Canadian research that turned certain kinds of ants into “supersoldiers” with huge oblong heads and giant vicious jaws could have important implications for breeding crops with higher nutritional value or tackling the mechanisms that cause cancer.
McGill University biologist Dr. Ehab Abouheif’s breakthrough discovery came by fusing the fields of ecology, evolution and developmental biology (called “eco-evo-devo”) to uncover the rules that underlie the interactions between an organism’s genes and its environment.
His research revealed that dormant ancestral genes exist in all animals, and that it is possible to revive these genes with the right triggers. His test case was a particular ant genus—Pheidole —that shares a common genetic trait, producing three distinct kinds of workers: minor workers, soldiers and supersoldiers. Though supersoldiers were lost in this genus about 35 to 65 million years ago, Dr. Abouheif’s group showed it was possible to unlock this hidden genetic potential by applying high doses of hormone at a critical stage in the larvae’s development.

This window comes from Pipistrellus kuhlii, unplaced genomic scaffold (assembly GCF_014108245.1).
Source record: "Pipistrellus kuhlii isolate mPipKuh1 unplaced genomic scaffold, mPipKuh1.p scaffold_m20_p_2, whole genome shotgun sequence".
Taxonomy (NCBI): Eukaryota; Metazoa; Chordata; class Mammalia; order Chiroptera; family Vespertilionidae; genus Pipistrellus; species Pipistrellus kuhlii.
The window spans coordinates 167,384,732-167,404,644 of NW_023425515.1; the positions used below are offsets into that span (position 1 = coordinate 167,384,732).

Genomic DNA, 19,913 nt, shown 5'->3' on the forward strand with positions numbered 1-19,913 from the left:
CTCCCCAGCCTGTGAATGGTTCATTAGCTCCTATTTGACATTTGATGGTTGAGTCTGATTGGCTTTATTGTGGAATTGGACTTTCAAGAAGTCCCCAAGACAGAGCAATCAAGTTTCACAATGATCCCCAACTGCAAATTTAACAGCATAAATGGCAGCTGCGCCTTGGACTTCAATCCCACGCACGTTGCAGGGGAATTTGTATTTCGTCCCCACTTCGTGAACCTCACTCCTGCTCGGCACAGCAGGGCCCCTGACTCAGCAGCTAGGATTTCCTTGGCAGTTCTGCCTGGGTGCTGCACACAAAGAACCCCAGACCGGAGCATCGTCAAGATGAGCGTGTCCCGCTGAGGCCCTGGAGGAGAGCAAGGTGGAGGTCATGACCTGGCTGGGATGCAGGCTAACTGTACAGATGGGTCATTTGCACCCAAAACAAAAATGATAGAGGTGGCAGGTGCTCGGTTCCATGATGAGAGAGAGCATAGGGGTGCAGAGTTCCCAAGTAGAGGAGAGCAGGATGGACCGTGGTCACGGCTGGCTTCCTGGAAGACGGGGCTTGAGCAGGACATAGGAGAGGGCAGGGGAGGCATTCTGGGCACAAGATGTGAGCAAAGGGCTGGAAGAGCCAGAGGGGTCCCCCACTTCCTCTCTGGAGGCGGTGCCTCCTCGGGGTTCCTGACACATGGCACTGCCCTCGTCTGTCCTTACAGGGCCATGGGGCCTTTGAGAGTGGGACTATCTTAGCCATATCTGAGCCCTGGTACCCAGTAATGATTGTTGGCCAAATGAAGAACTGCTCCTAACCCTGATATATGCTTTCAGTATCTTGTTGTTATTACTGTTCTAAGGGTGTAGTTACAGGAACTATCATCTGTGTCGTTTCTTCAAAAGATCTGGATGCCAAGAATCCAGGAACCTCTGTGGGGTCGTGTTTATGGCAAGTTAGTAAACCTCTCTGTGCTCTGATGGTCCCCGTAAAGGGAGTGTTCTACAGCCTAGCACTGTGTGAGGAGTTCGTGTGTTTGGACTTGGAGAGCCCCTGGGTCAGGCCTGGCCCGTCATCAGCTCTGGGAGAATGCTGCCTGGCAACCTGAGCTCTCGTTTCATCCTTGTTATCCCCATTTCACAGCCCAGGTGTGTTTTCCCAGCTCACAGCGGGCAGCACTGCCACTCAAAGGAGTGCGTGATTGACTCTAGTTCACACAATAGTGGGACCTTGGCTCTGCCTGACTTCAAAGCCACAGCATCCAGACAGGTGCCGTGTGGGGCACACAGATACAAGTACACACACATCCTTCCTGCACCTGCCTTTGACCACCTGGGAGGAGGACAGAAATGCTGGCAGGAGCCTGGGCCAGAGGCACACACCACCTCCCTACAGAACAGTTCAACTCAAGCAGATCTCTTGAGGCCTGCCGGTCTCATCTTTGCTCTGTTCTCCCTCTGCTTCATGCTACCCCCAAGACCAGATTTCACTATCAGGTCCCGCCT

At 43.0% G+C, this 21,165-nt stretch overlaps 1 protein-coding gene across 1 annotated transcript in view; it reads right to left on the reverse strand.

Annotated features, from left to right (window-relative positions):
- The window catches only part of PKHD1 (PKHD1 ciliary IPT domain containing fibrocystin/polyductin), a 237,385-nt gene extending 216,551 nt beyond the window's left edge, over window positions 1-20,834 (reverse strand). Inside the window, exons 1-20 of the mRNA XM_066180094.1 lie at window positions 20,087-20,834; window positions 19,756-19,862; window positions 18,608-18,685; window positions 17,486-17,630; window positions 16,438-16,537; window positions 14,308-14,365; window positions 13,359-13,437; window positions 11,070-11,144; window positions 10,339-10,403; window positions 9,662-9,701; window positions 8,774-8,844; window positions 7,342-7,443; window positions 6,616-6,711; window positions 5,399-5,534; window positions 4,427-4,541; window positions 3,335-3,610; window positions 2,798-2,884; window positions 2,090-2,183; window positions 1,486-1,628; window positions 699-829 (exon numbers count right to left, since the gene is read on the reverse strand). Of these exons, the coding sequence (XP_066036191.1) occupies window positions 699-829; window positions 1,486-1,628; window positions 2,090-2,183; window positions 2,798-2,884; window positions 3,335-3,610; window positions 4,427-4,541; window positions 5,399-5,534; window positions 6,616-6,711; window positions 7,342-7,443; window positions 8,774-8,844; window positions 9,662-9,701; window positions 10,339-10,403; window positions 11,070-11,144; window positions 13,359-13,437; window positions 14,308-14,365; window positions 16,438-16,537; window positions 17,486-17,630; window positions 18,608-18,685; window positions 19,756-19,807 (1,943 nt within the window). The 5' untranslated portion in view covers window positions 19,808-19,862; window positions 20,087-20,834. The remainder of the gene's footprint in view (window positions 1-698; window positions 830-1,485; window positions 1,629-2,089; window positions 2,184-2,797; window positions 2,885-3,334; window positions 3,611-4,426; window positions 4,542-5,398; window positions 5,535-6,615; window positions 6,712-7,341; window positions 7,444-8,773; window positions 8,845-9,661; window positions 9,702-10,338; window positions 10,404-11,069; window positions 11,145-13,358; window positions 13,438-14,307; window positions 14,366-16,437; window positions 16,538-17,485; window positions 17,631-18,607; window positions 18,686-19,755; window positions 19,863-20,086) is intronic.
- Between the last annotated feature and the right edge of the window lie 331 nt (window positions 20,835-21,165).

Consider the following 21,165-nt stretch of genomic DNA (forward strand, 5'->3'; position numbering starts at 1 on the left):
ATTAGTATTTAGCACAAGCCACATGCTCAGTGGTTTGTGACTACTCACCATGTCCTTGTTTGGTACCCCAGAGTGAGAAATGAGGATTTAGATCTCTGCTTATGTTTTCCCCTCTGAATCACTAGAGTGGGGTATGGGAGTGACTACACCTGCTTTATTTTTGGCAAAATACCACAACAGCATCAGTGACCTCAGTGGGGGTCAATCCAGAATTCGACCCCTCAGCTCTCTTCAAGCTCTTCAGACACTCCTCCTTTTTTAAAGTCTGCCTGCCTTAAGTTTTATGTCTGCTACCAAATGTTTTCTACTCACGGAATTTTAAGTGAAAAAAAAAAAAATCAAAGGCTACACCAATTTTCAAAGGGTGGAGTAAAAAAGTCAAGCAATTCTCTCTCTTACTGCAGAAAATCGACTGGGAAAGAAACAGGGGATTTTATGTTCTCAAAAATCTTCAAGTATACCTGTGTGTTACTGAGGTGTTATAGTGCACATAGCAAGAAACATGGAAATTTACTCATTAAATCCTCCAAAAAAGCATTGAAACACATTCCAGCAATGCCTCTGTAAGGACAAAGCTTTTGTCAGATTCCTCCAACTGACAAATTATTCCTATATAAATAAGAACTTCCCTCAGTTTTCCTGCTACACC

Dr. Abouheif, recipient of a 2014 Steacie Memorial Fellowship, believes this powerful evolutionary force could be used to unlock dormant genes in plants to make them healthier and to understand changes in the environment that trigger a genetic trait that causes cancer.
Only 11 years since finishing his Ph.D., Dr. Abouheif has already firmly established himself as an international leader in this emerging field.